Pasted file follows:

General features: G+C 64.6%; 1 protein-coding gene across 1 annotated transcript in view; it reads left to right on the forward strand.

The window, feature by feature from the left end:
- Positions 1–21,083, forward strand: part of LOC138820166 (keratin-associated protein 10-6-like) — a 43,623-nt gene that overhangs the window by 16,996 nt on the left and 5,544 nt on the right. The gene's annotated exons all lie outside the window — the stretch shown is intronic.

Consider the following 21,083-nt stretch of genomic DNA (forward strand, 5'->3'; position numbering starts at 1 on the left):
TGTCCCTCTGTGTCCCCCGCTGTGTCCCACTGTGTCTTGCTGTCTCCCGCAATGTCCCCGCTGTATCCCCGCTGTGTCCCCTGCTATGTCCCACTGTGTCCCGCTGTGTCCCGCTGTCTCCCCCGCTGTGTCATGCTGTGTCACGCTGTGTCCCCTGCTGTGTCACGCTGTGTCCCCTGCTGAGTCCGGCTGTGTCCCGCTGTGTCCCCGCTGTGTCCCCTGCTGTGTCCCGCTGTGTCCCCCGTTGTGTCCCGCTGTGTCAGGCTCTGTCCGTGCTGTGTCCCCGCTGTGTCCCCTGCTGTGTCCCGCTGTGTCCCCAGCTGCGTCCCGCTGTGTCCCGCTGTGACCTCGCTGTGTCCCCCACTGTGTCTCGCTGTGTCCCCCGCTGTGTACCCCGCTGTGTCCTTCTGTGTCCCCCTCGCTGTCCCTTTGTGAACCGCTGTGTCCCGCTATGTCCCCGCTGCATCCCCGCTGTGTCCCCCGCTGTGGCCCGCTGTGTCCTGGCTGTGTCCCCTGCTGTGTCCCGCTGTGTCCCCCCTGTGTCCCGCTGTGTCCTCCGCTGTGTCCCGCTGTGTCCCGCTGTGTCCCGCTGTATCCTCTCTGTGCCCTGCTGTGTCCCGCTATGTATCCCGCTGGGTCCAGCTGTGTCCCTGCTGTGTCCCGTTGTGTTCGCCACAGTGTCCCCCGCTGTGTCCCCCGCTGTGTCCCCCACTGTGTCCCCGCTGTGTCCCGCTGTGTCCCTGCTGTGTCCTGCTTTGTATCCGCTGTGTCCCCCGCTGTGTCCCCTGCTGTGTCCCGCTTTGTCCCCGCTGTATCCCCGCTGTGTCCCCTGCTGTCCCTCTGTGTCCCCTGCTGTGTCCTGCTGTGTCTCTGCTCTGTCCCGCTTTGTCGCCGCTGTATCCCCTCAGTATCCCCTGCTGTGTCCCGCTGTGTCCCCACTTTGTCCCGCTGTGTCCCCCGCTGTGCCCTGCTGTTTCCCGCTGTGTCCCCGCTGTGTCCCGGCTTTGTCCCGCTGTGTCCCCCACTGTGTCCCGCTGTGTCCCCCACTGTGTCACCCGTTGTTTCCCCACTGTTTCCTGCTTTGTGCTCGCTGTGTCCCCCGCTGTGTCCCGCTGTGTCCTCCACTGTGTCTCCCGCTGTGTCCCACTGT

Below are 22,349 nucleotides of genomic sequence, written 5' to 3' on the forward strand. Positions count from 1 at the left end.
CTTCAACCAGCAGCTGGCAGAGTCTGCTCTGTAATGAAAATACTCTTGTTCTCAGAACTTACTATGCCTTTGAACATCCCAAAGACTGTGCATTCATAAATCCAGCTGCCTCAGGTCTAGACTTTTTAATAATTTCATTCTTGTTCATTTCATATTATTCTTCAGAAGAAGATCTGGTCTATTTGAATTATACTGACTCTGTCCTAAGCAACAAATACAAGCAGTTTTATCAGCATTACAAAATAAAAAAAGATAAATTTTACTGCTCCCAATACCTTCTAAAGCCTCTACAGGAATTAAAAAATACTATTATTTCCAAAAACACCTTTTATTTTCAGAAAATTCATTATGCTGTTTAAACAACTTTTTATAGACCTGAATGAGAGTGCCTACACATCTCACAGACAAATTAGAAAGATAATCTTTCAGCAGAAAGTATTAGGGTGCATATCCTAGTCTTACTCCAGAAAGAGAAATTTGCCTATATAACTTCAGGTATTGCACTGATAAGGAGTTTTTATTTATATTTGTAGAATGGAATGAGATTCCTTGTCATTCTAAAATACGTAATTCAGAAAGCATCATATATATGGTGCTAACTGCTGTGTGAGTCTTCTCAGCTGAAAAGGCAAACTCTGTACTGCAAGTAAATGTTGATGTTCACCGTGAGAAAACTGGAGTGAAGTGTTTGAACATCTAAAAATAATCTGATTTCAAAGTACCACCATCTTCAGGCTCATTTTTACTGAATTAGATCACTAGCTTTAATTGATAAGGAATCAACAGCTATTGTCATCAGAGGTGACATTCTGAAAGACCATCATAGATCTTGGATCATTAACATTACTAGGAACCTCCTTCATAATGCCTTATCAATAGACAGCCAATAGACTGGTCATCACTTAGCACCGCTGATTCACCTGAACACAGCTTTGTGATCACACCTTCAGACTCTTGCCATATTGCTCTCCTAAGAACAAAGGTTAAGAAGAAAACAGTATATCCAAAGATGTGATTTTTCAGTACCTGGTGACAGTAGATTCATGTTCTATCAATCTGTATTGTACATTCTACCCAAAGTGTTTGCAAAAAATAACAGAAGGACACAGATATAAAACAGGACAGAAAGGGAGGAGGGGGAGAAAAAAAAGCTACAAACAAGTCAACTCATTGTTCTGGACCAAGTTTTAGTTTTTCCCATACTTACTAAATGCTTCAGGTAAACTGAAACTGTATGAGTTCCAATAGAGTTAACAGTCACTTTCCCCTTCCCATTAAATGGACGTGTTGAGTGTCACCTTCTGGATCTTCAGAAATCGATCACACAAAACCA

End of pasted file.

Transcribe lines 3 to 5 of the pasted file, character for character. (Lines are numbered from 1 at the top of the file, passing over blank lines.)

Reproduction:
- Positions 1–21,083, forward strand: part of LOC138820166 (keratin-associated protein 10-6-like) — a 43,623-nt gene that overhangs the window by 16,996 nt on the left and 5,544 nt on the right. The gene's annotated exons all lie outside the window — the stretch shown is intronic.

Consider the following 21,083-nt stretch of genomic DNA (forward strand, 5'->3'; position numbering starts at 1 on the left):
TGTCCCTCTGTGTCCCCCGCTGTGTCCCACTGTGTCTTGCTGTCTCCCGCAATGTCCCCGCTGTATCCCCGCTGTGTCCCCTGCTATGTCCCACTGTGTCCCGCTGTGTCCCGCTGTCTCCCCCGCTGTGTCATGCTGTGTCACGCTGTGTCCCCTGCTGTGTCACGCTGTGTCCCCTGCTGAGTCCGGCTGTGTCCCGCTGTGTCCCCGCTGTGTCCCCTGCTGTGTCCCGCTGTGTCCCCCGTTGTGTCCCGCTGTGTCAGGCTCTGTCCGTGCTGTGTCCCCGCTGTGTCCCCTGCTGTGTCCCGCTGTGTCCCCAGCTGCGTCCCGCTGTGTCCCGCTGTGACCTCGCTGTGTCCCCCACTGTGTCTCGCTGTGTCCCCCGCTGTGTACCCCGCTGTGTCCTTCTGTGTCCCCCTCGCTGTCCCTTTGTGAACCGCTGTGTCCCGCTATGTCCCCGCTGCATCCCCGCTGTGTCCCCCGCTGTGGCCCGCTGTGTCCTGGCTGTGTCCCCTGCTGTGTCCCGCTGTGTCCCCCCTGTGTCCCGCTGTGTCCTCCGCTGTGTCCCGCTGTGTCCCGCTGTGTCCCGCTGTATCCTCTCTGTGCCCTGCTGTGTCCCGCTATGTATCCCGCTGGGTCCAGCTGTGTCCCTGCTGTGTCCCGTTGTGTTCGCCACAGTGTCCCCCGCTGTGTCCCCCGCTGTGTCCCCCACTGTGTCCCCGCTGTGTCCCGCTGTGTCCCTGCTGTGTCCTGCTTTGTATCCGCTGTGTCCCCCGCTGTGTCCCCTGCTGTGTCCCGCTTTGTCCCCGCTGTATCCCCGCTGTGTCCCCTGCTGTCCCTCTGTGTCCCCTGCTGTGTCCTGCTGTGTCTCTGCTCTGTCCCGCTTTGTCGCCGCTGTATCCCCTCAGTATCCCCTGCTGTGTCCCGCTGTGTCCCCACTTTGTCCCGCTGTGTCCCCCGCTGTGCCCTGCTGTTTCCCGCTGTGTCCCCGCTGTGTCCCGGCTTTGTCCCGCTGTGTCCCCCACTGTGTCCCGCTGTGTCCCCCACTGTGTCACCCGTTGTTTCCCCACTGTTTCCTGCTTTGTGCTCGCTGTGTCCCCCGCTGTGTCCCGCTGTGTCCTCCACTGTGTCTCCCGCTGTGTCCCACTGT